Three novel germ-line VHL mutations in Hungarian von Hippel-Lindau patients, including a nonsense mutation in a fifteen-year-old boy with renal cell carcinoma
1 Department of Ophthalmology, University of Debrecen, Medical and Health Science Center, 98. Nagyerdei bld, 4012, Debrecen, Hungary
2 Haemostasis, Thrombosis and Vascular Biology Research Group of the Hungarian Academy of Sciences, Clinical Research Center, University of Debrecen, Debrecen, Hungary
3 Division of Rare Diseases, Medical and Health Science Center, University of Debrecen, Debrecen, Hungary
BMC Medical Genetics 2013, 14:3 doi:10.1186/1471-2350-14-3Published: 8 January 2013
Von Hippel-Lindau disease is an autosomal dominantly inherited highly penetrant tumor syndrome predisposing to retinal and central nervous system hemangioblastomas, renal cell carcinoma and phaeochromocytoma among other less frequent complications.
Molecular genetic testing of the VHL gene was performed in five unrelated families affetced with type I VHL disease, including seven patients and their available family members.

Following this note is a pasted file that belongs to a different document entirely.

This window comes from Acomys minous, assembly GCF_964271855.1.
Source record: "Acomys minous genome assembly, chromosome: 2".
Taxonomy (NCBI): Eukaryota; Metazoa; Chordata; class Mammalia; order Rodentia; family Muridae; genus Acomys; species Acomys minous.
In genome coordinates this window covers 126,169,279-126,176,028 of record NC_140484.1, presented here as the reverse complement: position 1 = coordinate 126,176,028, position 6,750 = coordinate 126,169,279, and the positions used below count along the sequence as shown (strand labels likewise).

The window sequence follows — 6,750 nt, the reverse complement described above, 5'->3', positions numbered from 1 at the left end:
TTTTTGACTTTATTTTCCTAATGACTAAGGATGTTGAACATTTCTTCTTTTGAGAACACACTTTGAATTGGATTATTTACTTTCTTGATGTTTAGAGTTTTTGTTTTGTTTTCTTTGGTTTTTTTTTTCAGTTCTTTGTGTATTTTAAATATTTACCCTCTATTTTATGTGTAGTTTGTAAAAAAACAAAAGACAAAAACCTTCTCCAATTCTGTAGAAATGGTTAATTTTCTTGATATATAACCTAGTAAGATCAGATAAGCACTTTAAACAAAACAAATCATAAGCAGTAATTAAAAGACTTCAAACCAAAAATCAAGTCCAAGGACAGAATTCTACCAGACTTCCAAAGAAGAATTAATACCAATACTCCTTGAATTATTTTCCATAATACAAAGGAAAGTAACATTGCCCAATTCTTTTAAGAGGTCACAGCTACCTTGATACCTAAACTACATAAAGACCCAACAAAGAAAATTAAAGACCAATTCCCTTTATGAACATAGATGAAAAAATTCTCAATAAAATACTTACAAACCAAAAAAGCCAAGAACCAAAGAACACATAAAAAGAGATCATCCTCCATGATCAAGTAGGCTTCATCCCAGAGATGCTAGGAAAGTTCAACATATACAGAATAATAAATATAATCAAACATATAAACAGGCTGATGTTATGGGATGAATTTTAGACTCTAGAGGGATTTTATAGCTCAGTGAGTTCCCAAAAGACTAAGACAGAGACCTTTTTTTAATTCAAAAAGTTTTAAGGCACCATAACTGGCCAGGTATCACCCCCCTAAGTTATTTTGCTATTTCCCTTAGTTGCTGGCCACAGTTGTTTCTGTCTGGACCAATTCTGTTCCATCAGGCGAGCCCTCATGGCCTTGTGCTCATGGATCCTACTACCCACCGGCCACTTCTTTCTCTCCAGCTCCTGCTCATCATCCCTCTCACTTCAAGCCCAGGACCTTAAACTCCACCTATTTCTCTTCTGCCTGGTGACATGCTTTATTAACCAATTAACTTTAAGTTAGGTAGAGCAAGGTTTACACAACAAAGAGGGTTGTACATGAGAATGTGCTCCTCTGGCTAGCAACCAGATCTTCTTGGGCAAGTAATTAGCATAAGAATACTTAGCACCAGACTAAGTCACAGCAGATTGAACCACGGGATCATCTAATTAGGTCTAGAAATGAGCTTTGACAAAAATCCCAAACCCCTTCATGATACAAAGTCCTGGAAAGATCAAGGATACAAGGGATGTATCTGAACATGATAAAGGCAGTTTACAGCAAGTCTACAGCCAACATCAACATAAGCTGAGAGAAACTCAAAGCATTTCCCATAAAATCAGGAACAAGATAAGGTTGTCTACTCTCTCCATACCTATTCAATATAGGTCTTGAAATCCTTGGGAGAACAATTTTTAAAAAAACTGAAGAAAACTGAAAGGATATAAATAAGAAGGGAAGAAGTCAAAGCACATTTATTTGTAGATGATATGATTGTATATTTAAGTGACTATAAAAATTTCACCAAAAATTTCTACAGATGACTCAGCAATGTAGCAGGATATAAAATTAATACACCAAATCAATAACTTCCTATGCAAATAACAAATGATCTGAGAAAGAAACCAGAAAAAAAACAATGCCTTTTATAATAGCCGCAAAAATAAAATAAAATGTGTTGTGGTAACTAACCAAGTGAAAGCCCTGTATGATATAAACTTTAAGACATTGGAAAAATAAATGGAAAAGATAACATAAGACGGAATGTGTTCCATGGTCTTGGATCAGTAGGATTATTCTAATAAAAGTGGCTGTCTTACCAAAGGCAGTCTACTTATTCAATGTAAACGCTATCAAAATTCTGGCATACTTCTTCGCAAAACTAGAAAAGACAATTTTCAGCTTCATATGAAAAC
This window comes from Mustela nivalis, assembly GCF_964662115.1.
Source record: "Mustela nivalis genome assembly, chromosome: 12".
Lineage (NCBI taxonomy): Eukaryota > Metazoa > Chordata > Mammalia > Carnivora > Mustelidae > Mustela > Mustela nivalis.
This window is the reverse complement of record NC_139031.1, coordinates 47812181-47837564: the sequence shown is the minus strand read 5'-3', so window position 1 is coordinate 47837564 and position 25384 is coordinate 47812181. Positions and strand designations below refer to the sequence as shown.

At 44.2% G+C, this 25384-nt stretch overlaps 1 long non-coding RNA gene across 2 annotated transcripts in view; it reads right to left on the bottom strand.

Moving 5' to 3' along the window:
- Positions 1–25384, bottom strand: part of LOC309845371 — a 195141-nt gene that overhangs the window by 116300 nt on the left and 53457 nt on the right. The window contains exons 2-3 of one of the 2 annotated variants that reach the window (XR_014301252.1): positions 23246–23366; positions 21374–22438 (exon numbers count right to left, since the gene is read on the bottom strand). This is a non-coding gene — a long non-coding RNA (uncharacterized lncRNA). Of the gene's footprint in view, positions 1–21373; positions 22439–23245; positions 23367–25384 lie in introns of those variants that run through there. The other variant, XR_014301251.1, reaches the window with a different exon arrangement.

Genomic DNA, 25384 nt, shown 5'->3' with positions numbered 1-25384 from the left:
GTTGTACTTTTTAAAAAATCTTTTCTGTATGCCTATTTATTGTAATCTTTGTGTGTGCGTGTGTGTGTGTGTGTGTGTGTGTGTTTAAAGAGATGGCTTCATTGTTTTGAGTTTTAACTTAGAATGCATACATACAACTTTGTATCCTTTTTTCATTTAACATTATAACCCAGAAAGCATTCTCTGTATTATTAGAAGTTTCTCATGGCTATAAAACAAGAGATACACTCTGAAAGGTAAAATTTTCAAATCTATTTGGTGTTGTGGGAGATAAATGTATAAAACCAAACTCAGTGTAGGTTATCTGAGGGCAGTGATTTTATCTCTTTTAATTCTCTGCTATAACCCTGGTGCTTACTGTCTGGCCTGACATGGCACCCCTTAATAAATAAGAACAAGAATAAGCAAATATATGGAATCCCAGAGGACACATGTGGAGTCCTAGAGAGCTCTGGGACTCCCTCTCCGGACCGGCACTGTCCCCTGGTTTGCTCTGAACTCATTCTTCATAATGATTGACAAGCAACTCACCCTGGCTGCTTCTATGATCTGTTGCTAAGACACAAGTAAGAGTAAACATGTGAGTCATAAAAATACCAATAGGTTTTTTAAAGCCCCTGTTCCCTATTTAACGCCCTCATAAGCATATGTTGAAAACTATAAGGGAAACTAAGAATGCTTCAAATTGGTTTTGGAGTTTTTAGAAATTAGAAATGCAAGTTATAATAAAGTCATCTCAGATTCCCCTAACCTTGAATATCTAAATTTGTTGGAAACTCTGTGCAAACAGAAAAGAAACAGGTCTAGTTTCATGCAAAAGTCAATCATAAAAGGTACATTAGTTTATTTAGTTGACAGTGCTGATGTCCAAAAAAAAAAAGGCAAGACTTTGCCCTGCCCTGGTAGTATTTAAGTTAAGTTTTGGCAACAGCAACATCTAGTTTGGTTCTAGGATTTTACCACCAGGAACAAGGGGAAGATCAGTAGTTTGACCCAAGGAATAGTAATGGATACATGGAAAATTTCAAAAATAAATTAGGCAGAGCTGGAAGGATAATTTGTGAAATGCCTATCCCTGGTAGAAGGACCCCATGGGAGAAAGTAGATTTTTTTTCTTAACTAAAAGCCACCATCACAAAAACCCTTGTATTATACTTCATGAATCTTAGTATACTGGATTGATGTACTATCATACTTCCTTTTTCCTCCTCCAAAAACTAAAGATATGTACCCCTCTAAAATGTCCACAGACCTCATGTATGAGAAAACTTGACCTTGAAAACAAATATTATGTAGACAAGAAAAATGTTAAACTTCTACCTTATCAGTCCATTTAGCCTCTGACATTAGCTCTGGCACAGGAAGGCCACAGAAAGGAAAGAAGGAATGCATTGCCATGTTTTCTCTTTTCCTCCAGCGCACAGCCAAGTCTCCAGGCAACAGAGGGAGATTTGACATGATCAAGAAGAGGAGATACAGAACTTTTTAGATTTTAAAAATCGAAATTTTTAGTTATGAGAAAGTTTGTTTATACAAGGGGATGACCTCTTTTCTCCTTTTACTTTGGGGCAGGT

Molecular genetic investigations detected three novel (c.163 G > T, c.232A > T and c.555C > A causing p.Glu55X, p.Asn78Tyr and p.Tyr185X protein changes, respectively) and two previously described (c.340 + 1 G > A and c.583C > T, resulting in p.Gly114AspfsX6 and p.195GlnX protein changes, respectively) germline point mutations in the VHL gene. Molecular modeling of the VHL-ElonginC-HIF-1alpha complex predicted that the p.Asn78Tyr amino acid exchange remarkably alters the 77-83 loop structure of VHL protein and destabilizes the VHL-HIF-1alpha complex suggesting that the mutation causes type I phenotype and has high risk to associate to renal cell carcinoma. The novel p.55X nonsense mutation associated to bilateral RCC and retinal angioma in a 15-year-old male patient.
We describe the earliest onset renal cell carcinoma in VHL disease reported so far in a 15-year-old boy with a nonsense VHL mutation. Individual tailoring of screening schedule based on molecular genetic status should be considered in order to diagnose serious complications as early as possible. Our observations add to the understanding of genotype-phenotype correlation in VHL disease and can be useful for genetic counseling and follow-up of VHL patients.